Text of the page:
Corgi AA39301 RAF Boulton Paul Defiant Mk. I Fighter - Flt. Lt. Donald & Gunner Pilot Officer Hamilton, "Cock o' the North", No. 141 Squadron, Hawkinge, July 1940 (1:72 Scale)
"Never in the field of human conflict was so much owed by so many to so few."
- British Prime Minister Winston Churchill, commenting on the British airmen in the Battle of Britain
The Boulton Paul Defiant was a result of an Air Ministry specification (F.9/35) issued before the onset of WWII. It was a low-wing, cantilever monoplane, two-seat fighter of all-metal construction, with retractable landing gear, looking not unlike the Hurricane. Like the Hurricane, it was powered by a Rolls-Royce Merlin engine. The Defiant was also equipped with an effective four-gun powered turret of their own design which proved its undoing.
The first Defiant prototype flew on August 11th, 1937, with the first production Defiant taking wing on July 30th, 1939. Deliveries to the first operational RAF unit, 264 squadron, began in December of that year. Unfortunately, heavy losses were incurred in the Battle of France due to the fact that the weight of the gun turret deteriorated overall performance. As a result, the RAF used the Defiant as a night fighter for some time before being employed as a target tug.
Shown here is a 1:72 scale replica of a RAF Boulton Paul Defiant Mk. I fighter that was crewed by Flt. Lt. Donald & Gunner Pilot Officer Hamilton, and nicknamed "Cock o' the North", which was attached to No. 141 Squadron, then deployed to Hawkinge during July 1940. Sold Out!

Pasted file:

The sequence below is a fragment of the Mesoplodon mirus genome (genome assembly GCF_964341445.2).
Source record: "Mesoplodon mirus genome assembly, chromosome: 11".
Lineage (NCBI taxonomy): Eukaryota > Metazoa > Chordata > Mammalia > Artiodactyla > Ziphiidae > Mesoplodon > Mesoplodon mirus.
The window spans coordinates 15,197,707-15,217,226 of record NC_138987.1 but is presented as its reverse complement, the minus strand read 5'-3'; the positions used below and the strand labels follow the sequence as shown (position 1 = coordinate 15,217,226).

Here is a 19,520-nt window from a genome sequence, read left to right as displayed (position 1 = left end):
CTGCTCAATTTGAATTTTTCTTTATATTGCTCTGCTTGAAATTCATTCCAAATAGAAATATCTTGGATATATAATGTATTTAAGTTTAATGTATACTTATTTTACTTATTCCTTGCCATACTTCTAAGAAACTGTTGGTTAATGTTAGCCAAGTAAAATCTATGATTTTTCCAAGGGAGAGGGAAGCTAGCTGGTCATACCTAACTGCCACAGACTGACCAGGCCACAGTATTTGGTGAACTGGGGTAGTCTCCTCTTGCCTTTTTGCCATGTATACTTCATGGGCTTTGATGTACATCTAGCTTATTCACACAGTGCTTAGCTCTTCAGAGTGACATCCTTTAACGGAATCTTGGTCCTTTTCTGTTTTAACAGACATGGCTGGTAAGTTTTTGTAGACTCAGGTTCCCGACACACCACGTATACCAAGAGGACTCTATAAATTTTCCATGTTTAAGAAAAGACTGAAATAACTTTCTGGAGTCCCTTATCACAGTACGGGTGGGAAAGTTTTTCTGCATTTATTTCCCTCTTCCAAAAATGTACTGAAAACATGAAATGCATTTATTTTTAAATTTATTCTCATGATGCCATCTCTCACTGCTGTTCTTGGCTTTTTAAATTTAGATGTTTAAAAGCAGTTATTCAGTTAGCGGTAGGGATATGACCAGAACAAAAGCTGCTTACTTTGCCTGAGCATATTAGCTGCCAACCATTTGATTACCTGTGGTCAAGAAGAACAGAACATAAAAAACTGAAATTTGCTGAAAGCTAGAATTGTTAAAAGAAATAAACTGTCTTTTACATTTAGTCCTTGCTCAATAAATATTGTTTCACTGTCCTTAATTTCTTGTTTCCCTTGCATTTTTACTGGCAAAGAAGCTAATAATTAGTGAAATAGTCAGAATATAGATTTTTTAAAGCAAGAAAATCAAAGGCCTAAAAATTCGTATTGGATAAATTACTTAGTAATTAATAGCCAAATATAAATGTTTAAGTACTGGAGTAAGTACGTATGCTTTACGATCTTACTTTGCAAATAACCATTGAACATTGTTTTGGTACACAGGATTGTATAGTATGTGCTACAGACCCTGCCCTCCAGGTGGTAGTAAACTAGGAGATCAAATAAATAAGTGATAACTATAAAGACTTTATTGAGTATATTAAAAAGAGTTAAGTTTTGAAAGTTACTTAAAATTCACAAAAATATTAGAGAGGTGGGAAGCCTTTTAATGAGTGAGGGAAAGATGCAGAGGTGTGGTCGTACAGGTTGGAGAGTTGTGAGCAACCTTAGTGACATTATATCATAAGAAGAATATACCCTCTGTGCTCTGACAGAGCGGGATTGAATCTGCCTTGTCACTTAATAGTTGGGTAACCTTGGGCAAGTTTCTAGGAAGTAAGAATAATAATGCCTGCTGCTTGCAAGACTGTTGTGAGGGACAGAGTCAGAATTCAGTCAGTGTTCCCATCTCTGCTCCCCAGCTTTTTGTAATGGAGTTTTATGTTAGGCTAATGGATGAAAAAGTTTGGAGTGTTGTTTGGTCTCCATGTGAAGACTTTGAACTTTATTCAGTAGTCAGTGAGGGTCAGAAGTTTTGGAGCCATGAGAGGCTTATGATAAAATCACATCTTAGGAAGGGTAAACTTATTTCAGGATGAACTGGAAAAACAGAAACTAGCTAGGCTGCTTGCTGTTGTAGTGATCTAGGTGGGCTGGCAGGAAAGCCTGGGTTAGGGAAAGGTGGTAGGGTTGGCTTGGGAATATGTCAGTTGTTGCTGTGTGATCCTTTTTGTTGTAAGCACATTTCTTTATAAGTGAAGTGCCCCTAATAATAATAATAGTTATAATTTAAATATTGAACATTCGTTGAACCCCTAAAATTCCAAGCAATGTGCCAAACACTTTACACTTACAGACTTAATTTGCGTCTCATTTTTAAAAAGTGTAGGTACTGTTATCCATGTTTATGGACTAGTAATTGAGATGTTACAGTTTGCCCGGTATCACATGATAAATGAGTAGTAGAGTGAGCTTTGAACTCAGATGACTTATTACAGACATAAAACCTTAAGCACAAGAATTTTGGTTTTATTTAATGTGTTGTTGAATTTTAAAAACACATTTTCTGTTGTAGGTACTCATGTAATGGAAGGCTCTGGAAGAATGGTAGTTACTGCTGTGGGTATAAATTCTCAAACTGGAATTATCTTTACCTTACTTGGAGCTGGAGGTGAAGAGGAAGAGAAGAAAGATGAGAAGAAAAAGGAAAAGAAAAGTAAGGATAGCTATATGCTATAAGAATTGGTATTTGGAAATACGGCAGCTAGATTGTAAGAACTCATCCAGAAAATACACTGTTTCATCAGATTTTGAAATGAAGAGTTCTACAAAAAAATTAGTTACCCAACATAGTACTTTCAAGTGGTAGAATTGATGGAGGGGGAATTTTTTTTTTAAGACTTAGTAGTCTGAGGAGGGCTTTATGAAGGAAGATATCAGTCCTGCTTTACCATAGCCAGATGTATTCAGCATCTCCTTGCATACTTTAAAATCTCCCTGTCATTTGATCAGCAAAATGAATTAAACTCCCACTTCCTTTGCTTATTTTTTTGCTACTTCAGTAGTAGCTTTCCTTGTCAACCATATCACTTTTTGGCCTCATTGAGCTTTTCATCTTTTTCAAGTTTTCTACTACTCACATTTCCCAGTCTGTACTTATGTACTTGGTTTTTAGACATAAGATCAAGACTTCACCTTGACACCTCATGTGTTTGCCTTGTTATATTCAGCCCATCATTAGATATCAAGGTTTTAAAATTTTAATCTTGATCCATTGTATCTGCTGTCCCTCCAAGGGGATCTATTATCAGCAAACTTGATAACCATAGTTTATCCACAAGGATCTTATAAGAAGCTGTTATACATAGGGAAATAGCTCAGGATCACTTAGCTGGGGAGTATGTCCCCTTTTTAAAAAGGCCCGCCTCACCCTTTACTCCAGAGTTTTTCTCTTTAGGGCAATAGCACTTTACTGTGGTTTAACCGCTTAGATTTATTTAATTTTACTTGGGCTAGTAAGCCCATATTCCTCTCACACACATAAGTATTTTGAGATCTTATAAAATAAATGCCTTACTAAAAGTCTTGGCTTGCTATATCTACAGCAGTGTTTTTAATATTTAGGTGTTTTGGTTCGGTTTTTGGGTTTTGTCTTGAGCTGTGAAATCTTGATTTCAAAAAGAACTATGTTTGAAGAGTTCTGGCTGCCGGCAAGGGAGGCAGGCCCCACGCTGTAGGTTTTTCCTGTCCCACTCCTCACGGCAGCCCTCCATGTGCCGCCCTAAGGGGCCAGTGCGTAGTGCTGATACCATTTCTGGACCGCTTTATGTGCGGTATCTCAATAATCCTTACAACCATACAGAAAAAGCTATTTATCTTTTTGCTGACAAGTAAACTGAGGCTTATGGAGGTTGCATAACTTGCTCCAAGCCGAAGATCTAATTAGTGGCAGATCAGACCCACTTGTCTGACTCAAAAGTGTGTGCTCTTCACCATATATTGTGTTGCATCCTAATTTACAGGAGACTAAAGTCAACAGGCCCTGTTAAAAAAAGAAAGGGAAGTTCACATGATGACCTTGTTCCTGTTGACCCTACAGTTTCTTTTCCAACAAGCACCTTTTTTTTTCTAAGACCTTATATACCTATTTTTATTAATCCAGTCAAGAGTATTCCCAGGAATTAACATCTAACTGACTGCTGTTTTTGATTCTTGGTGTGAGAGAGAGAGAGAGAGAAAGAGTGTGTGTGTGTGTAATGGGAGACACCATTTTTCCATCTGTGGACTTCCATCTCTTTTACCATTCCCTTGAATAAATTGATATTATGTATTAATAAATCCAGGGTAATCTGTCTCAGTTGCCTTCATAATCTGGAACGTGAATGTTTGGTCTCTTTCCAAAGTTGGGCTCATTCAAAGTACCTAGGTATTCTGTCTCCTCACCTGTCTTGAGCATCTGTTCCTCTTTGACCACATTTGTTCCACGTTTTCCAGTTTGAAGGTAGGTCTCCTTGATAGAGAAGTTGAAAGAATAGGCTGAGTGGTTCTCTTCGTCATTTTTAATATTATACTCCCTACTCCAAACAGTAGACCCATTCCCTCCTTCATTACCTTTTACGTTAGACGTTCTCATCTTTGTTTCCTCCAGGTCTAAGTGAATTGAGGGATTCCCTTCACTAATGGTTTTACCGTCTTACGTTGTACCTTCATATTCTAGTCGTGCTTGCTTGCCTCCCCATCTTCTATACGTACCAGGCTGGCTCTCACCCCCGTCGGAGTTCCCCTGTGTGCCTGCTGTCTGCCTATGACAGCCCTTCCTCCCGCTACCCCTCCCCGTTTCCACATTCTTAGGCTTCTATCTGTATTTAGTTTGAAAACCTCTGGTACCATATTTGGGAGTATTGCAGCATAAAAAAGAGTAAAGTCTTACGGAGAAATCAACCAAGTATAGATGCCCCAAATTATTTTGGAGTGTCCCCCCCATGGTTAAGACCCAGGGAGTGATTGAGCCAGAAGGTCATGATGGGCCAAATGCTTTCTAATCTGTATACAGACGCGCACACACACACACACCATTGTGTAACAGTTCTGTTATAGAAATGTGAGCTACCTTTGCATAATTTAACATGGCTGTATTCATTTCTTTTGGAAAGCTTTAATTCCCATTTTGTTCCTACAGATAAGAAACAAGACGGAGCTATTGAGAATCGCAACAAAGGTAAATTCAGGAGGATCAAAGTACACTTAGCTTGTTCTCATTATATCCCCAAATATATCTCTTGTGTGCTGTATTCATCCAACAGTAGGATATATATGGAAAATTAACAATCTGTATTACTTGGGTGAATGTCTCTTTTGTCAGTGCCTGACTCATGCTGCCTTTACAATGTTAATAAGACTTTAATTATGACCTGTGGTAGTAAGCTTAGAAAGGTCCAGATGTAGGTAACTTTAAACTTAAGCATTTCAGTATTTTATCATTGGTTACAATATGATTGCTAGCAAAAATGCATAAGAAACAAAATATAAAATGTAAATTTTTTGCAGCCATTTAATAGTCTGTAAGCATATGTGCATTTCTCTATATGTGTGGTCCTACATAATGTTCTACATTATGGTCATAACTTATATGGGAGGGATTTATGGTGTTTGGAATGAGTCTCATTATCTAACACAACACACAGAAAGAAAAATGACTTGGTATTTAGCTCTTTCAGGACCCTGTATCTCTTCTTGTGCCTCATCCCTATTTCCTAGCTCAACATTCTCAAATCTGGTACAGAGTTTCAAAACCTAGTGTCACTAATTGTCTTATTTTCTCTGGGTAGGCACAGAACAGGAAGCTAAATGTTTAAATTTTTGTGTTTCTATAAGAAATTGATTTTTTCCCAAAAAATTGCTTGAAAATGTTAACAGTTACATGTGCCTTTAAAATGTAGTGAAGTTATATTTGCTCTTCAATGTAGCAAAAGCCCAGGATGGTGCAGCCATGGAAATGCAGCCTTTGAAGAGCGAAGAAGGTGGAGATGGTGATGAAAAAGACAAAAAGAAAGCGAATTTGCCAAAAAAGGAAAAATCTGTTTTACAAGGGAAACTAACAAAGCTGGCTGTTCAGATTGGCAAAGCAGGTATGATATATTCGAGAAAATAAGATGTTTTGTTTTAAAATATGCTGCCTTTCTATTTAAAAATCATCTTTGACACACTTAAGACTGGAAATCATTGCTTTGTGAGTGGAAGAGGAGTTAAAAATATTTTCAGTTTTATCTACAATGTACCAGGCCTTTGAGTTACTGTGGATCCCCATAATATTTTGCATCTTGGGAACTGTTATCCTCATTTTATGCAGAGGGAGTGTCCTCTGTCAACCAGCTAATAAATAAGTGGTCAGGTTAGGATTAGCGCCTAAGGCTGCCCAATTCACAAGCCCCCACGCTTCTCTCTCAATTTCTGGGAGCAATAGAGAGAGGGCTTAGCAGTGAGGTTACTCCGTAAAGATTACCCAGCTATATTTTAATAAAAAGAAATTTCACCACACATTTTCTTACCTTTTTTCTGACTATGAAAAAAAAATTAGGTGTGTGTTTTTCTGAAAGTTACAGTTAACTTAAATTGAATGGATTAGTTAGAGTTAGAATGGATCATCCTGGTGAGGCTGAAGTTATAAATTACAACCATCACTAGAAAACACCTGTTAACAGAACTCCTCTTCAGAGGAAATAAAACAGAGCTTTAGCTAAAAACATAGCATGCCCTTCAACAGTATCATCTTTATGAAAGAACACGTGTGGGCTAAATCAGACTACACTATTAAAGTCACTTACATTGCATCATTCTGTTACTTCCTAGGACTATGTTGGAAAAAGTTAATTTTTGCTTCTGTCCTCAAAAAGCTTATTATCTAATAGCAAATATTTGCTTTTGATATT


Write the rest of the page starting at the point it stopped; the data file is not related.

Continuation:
Wingspan: 6 inches
Length: 5 inches
Release Date: January 2011
Historical Account: "Cock o' the North" - No. 141 Squadron was originally formed on January 1st, 1918, but was disbanded on February 1st, 1920. The squadron reformed on October 4th, 1939, at RAF Turnhouse and was first equipped with Gloster Gladiators then Bristol Blenheims. These were replaced with Boulton Paul Defiants in April 1940.
The first operational patrol was flown on June 29th before moving to RAF West Malling in July. Its first and last daylight encounter with the enemy followed a few days later when 6 out of 9 aircraft were lost over the English Channel.
The squadron changed from a day- to night-fighter role, which was far better suited to the Defiant. L7009 (TW-H) was flown by Flt. Lt. D. G. Donald with gunner Plt. Off. A.C. Hamilton. This aircraft was shot down by a Bf 109E of JG51 near Dover on July 19th, 1940, and both crew members were killed. It featured a rare (for the RAF) but attractive nose art depicting a rooster with the name 'Cock o' the North'.